By AMERICAN HEART ASSOCIATION NEWS
Most patients who suffer a stroke in the eye don’t get a follow-up evaluation that could help prevent them from later having a traditional – and potentially far more debilitating – stroke in the brain, according to a new study.
An eye stroke, or retinal infarction, occurs when blood flow is blocked in the arteries of the retina. A sudden loss of vision in some or all of the eye is the most common symptom of an eye stroke.
But only about one-third of the eye stroke patients examined in a recent study ever underwent any type of evaluation to assess their risk for having a classic stroke. And fewer than one in 10 patients were ever seen by a neurologist, according to the findings presented Thursday at the American Stroke Association’s International Stroke Conference in Los Angeles.
“I was probably most surprised by that [finding] – you’re having a stroke to the eye, which is a part of the brain, and yet you’re not being seen by a neurologist?” said Dr. Alexander Merkler, the study’s lead author and a neurologist at Weill Cornell Medicine in New York.
“Typically, if you have a stroke in the brain, you will be seen by a neurologist, evaluated for why that stroke occurred, and treated,” he said. “But what we found is that these patients who had a stroke to the eye weren’t getting the same kind of risk-factor evaluations or referrals.”
Both can be critical since one in 100 of the eye stroke patients in the study had a cerebral stroke within 90 days.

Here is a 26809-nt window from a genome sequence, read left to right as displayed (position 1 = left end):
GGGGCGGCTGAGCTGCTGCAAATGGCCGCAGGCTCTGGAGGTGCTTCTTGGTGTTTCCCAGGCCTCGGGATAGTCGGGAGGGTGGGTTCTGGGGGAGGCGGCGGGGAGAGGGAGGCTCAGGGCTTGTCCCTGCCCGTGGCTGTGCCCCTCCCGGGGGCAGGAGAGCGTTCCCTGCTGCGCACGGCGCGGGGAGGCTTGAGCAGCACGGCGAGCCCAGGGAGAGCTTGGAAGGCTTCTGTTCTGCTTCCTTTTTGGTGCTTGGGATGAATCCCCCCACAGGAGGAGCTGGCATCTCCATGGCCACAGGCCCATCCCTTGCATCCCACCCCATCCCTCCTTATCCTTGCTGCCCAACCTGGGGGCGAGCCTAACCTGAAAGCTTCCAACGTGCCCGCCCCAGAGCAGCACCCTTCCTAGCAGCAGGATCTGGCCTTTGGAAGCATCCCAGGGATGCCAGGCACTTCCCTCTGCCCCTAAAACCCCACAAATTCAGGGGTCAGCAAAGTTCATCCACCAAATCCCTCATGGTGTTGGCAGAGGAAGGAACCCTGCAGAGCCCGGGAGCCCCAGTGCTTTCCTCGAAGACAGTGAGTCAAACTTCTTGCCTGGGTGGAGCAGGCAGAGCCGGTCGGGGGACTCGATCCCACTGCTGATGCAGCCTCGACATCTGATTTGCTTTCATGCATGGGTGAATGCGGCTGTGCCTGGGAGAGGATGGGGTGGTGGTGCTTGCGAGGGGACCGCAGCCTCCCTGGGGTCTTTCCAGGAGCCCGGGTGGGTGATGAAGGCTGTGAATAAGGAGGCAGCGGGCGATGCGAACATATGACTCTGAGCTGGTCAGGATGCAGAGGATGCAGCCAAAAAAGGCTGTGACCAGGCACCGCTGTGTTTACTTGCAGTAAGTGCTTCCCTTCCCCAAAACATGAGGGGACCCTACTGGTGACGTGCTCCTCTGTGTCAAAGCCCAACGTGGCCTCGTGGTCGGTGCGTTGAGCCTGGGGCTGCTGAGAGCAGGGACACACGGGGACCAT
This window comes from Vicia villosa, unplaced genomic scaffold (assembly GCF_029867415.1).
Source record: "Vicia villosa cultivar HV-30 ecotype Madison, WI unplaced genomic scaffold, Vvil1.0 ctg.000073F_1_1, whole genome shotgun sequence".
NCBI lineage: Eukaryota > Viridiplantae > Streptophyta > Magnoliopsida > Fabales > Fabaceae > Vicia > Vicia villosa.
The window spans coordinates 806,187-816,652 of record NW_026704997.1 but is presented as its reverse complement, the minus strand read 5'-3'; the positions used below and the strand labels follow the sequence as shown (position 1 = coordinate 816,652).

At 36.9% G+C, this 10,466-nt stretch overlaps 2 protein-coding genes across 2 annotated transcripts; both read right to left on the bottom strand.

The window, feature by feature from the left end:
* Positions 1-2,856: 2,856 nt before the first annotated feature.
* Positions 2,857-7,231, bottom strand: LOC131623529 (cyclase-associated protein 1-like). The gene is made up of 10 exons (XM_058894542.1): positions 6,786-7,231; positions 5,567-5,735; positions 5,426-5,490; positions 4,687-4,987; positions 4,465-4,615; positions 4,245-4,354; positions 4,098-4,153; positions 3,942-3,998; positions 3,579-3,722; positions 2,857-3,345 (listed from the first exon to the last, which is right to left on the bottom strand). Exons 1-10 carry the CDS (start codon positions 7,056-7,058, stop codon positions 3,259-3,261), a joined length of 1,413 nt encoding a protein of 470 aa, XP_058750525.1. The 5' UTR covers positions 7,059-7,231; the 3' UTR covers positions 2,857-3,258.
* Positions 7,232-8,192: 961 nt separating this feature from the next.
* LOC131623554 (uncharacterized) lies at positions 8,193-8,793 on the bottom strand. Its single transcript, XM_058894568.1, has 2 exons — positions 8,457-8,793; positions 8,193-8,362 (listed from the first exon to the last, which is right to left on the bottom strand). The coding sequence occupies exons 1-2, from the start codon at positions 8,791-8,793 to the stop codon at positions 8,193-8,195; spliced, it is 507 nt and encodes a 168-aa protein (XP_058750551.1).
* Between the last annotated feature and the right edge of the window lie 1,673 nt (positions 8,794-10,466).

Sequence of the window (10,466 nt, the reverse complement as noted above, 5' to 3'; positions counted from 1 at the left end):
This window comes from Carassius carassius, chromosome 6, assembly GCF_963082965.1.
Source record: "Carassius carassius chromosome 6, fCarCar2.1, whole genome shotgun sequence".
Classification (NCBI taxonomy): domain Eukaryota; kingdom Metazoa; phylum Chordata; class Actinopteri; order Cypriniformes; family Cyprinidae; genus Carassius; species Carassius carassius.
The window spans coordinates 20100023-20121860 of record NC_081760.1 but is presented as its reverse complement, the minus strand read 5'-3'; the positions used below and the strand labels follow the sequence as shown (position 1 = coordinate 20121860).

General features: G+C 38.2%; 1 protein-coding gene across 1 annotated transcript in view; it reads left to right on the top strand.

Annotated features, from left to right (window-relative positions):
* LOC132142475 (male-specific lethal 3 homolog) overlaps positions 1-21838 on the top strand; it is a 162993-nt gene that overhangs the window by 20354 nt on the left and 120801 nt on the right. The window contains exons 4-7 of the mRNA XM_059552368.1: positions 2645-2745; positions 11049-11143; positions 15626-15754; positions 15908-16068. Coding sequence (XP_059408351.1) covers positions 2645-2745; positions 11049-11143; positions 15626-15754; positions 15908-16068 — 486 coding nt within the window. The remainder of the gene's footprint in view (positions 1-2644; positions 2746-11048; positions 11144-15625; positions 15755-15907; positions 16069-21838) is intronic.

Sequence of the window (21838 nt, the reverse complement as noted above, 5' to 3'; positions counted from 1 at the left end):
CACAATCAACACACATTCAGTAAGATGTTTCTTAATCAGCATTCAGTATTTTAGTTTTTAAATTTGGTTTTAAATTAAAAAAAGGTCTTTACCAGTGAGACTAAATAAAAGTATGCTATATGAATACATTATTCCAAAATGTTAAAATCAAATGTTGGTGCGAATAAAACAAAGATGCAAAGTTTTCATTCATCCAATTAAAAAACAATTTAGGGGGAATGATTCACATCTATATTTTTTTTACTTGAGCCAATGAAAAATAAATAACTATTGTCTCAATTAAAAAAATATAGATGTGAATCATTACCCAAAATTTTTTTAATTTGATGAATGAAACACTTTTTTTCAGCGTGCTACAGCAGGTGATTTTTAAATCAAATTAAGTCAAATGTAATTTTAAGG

The main risk factors for an eye stroke are similar to those for a classic stroke, primarily high blood pressure, high cholesterol, diabetes or a type of irregular heart rhythm called atrial fibrillation.
Treatment for an eye stroke depends on what may have caused it. If it’s triggered by an irregular heart rhythm, blood thinners may be prescribed, Merkler said.
But eye strokes also could stem from a buildup of fatty plaque in the neck. And while patients who experience traditional strokes usually get imaging tests of the carotid arteries in their neck, only about one-third of eye stroke patients ever got a similar type of scan, according to the study which examined 5,688 Medicare patients with retinal infarctions from 2009 and 2015.
Strokes are the nation’s fifth leading cause of death, accounting for one in every 20 deaths a year. About 87 percent of all strokes are classified as ischemic, which means blood flow to the brain is blocked.
Eye strokes are less common than brain strokes, but they also may be underreported, said neurologist Dr. Ralph L. Sacco, neurology chairman at the University of Miami Miller School of Medicine.
“Not everybody who has an eye complaint gets to a doctor and finds out whether it could have been an eye stroke or not,” said Sacco, president of the American Academy of Neurology.
He compared eye strokes to transient ischemic attacks, also called “mini-strokes” because their symptoms – including slurred speech, sudden headache, weakness on one side of the body – often are viewed as warnings of a full-scale stroke.
“The arteries in the retina are considered part of the nervous system, part of the brain, so eye strokes should be treated just as seriously as brain strokes. They should be viewed just like warning signs of a bigger stroke,” Sacco said. “If you lose sudden vision or partial vision in an eye, you need to get to a doctor and have an evaluation to make sure you’re not at risk for a brain stroke.”
Merkler said he would like to see the issue heightened among medical professionals. More ophthalmologists need to ensure their eye stroke patients get appropriate follow-up.
“At a minimum, they need to be sent to either a cardiologist or neurologist for a stroke risk evaluation,” he said. “But I think neurologists also need to do a better job of educating patients and other physicians about strokes to the eye and the need for these patients to get the same kind of tests that someone with a brain stroke would receive.”
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